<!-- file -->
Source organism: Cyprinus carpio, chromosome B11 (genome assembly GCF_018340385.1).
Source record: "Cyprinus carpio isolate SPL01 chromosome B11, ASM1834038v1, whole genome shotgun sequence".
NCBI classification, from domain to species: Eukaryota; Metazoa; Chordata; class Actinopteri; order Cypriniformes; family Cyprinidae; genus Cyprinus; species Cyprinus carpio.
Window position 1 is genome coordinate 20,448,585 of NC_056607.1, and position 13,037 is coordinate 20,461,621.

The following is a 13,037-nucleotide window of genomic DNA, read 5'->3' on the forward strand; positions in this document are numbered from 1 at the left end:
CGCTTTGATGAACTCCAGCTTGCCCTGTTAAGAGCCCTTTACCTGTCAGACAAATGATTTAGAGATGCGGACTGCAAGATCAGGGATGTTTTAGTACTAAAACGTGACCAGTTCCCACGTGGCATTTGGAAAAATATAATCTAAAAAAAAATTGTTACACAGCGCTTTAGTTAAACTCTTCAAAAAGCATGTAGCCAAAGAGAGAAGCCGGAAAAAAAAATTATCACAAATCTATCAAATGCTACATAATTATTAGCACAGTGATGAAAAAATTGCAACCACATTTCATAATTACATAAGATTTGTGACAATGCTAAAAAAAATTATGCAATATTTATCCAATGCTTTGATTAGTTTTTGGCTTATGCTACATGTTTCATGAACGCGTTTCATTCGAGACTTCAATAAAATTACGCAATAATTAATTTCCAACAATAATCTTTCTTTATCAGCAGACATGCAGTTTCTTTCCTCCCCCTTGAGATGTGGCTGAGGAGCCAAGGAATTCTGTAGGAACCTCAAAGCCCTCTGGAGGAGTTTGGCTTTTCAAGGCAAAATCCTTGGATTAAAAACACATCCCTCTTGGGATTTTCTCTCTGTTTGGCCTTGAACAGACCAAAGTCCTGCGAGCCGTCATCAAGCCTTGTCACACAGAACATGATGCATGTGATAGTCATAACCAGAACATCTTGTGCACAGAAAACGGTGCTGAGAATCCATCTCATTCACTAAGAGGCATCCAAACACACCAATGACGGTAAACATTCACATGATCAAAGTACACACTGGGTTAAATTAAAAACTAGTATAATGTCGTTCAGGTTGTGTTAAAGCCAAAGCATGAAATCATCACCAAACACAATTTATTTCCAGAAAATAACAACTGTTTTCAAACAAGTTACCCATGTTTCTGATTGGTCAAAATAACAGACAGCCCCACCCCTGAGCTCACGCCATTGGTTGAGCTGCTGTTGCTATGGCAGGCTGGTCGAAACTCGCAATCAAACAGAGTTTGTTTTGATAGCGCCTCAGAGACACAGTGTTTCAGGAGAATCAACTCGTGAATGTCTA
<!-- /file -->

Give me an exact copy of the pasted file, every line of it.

Source organism: Cyprinus carpio, chromosome B11 (genome assembly GCF_018340385.1).
Source record: "Cyprinus carpio isolate SPL01 chromosome B11, ASM1834038v1, whole genome shotgun sequence".
NCBI classification, from domain to species: Eukaryota; Metazoa; Chordata; class Actinopteri; order Cypriniformes; family Cyprinidae; genus Cyprinus; species Cyprinus carpio.
Window position 1 is genome coordinate 20,448,585 of NC_056607.1, and position 13,037 is coordinate 20,461,621.

The following is a 13,037-nucleotide window of genomic DNA, read 5'->3' on the forward strand; positions in this document are numbered from 1 at the left end:
CGCTTTGATGAACTCCAGCTTGCCCTGTTAAGAGCCCTTTACCTGTCAGACAAATGATTTAGAGATGCGGACTGCAAGATCAGGGATGTTTTAGTACTAAAACGTGACCAGTTCCCACGTGGCATTTGGAAAAATATAATCTAAAAAAAAATTGTTACACAGCGCTTTAGTTAAACTCTTCAAAAAGCATGTAGCCAAAGAGAGAAGCCGGAAAAAAAAATTATCACAAATCTATCAAATGCTACATAATTATTAGCACAGTGATGAAAAAATTGCAACCACATTTCATAATTACATAAGATTTGTGACAATGCTAAAAAAAATTATGCAATATTTATCCAATGCTTTGATTAGTTTTTGGCTTATGCTACATGTTTCATGAACGCGTTTCATTCGAGACTTCAATAAAATTACGCAATAATTAATTTCCAACAATAATCTTTCTTTATCAGCAGACATGCAGTTTCTTTCCTCCCCCTTGAGATGTGGCTGAGGAGCCAAGGAATTCTGTAGGAACCTCAAAGCCCTCTGGAGGAGTTTGGCTTTTCAAGGCAAAATCCTTGGATTAAAAACACATCCCTCTTGGGATTTTCTCTCTGTTTGGCCTTGAACAGACCAAAGTCCTGCGAGCCGTCATCAAGCCTTGTCACACAGAACATGATGCATGTGATAGTCATAACCAGAACATCTTGTGCACAGAAAACGGTGCTGAGAATCCATCTCATTCACTAAGAGGCATCCAAACACACCAATGACGGTAAACATTCACATGATCAAAGTACACACTGGGTTAAATTAAAAACTAGTATAATGTCGTTCAGGTTGTGTTAAAGCCAAAGCATGAAATCATCACCAAACACAATTTATTTCCAGAAAATAACAACTGTTTTCAAACAAGTTACCCATGTTTCTGATTGGTCAAAATAACAGACAGCCCCACCCCTGAGCTCACGCCATTGGTTGAGCTGCTGTTGCTATGGCAGGCTGGTCGAAACTCGCAATCAAACAGAGTTTGTTTTGATAGCGCCTCAGAGACACAGTGTTTCAGGAGAATCAACTCGTGAATGTCTA